If you read the weekend newspapers and look through the new homes guide you’ll see dozens of home builders advertising that they are builders of quality. It’s interesting that all builders say they build quality and in fact, it’s so often written that most home buyers no longer see the words. They may as well just say ‘We Build Homes’. But how can you know if a home builder that you’re considering is a builder of quality homes?
Home builders rely greatly on their tradesmen to perform to a high standard. In most cases trades have been industry trained and developed – meaning they have cut their teeth building homes as an apprentice and at some point or another decided to go out on their own. These subcontractors are the lifeline of home builders. They complete the work in a reliable fashion and allow the builders to charge the next progress claim to the home owners.
So what can a building company do to ensure that the tradesmen do a quality job on your new home?
- Have systems and checklists for tradesmen to follow.
- Meet regularly on site with the tradesmen to ensure their work is up to standard.
- Provide construction details that are easy to understand.
- Provide other documentation which details other specifics about the work required.
Typically all four of those items are done for each and every tradesmen who turn up on a job. So where is the difference? บริษัทรับสร้างบ้าน
Making a hard call is the job of the building supervisor and he or she must be willing to stand face to face with the appropriate tradesmen when required and let them know their work isn’t up to standard. It’s a difficult position to be in, and nobody likes doing this particular task, but it is absolutely necessary.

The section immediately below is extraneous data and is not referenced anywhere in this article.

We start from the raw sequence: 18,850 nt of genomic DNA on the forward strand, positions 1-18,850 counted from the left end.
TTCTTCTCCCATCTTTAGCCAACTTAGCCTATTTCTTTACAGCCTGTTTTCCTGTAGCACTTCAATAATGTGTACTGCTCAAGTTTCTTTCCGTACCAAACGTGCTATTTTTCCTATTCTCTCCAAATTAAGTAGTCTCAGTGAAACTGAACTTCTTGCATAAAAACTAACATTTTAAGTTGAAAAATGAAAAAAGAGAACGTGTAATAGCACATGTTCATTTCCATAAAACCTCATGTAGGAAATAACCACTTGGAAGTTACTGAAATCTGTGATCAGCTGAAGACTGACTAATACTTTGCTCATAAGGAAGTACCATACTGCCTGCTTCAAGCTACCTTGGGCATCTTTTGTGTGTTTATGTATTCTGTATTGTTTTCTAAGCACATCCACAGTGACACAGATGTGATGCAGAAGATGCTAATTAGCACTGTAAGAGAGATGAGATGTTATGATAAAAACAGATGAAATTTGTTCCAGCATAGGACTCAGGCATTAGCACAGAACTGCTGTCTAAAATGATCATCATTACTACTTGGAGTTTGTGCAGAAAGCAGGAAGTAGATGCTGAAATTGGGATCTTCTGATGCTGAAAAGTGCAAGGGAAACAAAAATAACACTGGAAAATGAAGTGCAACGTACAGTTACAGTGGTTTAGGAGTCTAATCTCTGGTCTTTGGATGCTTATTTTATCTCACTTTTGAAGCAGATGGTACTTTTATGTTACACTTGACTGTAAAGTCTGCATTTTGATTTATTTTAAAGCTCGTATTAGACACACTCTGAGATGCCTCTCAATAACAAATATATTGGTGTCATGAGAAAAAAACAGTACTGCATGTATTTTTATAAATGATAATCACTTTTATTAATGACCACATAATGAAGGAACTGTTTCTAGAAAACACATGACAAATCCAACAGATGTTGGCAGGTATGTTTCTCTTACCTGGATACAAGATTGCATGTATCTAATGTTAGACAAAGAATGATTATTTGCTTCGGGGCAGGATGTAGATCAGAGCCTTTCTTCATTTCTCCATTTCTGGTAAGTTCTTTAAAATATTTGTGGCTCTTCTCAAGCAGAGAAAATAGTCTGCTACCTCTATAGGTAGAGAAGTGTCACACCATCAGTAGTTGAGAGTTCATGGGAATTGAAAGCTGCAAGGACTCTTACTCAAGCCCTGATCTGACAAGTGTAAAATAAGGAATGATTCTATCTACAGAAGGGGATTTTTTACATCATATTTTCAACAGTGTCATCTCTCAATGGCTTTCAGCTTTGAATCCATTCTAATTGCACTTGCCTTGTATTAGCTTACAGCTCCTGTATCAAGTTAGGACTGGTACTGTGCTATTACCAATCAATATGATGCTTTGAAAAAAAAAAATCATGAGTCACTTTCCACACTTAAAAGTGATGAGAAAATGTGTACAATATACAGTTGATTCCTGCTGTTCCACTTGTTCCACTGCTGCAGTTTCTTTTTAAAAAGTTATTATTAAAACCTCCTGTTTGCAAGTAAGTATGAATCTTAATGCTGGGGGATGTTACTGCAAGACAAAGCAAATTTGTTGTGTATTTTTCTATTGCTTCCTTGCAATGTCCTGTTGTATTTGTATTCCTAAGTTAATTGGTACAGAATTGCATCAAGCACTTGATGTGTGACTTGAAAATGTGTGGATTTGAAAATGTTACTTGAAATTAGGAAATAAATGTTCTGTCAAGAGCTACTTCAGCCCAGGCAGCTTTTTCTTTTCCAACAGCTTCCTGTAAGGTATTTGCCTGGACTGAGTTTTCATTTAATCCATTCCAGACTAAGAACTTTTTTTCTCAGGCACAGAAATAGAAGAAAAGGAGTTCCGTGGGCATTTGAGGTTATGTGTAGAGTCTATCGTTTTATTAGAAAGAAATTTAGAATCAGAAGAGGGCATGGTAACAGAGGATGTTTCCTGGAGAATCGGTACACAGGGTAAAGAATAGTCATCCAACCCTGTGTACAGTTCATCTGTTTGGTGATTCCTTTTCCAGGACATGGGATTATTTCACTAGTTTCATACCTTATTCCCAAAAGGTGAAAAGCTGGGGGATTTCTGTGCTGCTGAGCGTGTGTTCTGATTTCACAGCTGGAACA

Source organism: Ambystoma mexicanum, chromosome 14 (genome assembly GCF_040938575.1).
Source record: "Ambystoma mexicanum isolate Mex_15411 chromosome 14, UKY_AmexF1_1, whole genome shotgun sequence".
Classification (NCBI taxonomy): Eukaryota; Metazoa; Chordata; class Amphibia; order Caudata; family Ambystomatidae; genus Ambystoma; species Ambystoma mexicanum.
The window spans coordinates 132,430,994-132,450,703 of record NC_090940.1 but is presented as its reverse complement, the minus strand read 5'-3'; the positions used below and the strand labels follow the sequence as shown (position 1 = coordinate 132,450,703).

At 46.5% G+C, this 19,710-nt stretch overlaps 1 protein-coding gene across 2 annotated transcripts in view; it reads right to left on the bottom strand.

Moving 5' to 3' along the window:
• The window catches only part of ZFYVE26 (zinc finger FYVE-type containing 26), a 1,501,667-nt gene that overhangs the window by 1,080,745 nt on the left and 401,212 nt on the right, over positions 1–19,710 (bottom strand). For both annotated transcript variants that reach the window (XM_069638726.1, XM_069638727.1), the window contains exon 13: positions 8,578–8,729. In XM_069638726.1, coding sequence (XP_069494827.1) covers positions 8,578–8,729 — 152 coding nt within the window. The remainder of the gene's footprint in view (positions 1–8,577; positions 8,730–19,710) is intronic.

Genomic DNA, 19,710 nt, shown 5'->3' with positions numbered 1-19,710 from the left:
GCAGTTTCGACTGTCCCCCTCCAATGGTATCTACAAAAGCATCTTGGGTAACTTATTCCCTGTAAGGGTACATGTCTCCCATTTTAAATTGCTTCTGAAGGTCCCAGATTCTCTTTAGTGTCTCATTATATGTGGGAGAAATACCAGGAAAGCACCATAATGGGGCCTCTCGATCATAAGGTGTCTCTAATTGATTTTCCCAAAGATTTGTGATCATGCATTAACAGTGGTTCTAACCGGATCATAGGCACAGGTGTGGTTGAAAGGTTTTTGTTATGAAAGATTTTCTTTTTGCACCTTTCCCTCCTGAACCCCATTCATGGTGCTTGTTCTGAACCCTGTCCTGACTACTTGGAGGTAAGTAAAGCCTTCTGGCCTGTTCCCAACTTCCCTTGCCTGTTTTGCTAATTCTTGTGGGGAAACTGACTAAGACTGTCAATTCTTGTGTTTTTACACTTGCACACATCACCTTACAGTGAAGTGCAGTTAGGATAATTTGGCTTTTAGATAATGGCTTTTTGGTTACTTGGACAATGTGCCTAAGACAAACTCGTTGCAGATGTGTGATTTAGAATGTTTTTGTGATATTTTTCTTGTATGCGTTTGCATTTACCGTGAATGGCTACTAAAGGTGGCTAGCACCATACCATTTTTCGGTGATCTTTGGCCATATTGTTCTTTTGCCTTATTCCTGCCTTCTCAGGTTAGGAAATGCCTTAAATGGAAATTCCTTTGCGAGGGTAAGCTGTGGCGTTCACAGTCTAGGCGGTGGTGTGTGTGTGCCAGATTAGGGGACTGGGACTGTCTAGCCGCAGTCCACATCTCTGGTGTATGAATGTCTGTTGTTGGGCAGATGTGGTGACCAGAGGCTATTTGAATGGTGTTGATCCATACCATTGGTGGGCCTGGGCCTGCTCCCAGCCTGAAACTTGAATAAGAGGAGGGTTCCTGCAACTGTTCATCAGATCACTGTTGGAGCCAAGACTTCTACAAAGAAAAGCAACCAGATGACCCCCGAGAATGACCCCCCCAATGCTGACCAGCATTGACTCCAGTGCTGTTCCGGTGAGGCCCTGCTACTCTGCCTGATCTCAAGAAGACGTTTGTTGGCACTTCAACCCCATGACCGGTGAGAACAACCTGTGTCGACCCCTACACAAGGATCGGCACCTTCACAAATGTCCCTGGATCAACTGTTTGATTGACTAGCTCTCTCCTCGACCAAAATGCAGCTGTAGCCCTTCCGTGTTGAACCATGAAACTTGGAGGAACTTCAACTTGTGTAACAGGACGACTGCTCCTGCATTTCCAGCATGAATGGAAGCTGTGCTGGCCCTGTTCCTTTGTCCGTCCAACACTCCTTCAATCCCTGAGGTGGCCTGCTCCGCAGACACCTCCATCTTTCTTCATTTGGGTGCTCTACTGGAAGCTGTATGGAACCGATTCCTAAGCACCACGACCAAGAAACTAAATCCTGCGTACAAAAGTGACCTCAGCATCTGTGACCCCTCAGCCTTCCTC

If enforcing a building standard is the supervisors job, surely there will be inconsistencies with larger companies? Definitely! It’s then the job of the construction manager to ensure that all the site supervisors are building to the same standard. This is where we come unstuck. You see, it’s common for larger building companies to have construction managers who rarely leave their office due to mountains of paperwork. I’ve worked for such companies before and it was very evident on site. Some of the site supervisors are terrific, however some were building homes that were barely passable, and perhaps shouldn’t have been allowed to be handed over in some cases.
So how do you assess quality? You can run the risk of building with a large home builder who struggles to keep control of building quality, or you can utilise the services of smaller building companies where volume is limited to ensure homes are built to a high quality standard at all times. These smaller volume builders are often referred to as custom home builders and they cater to the home buyers that are looking at quality, not mass produced project homes.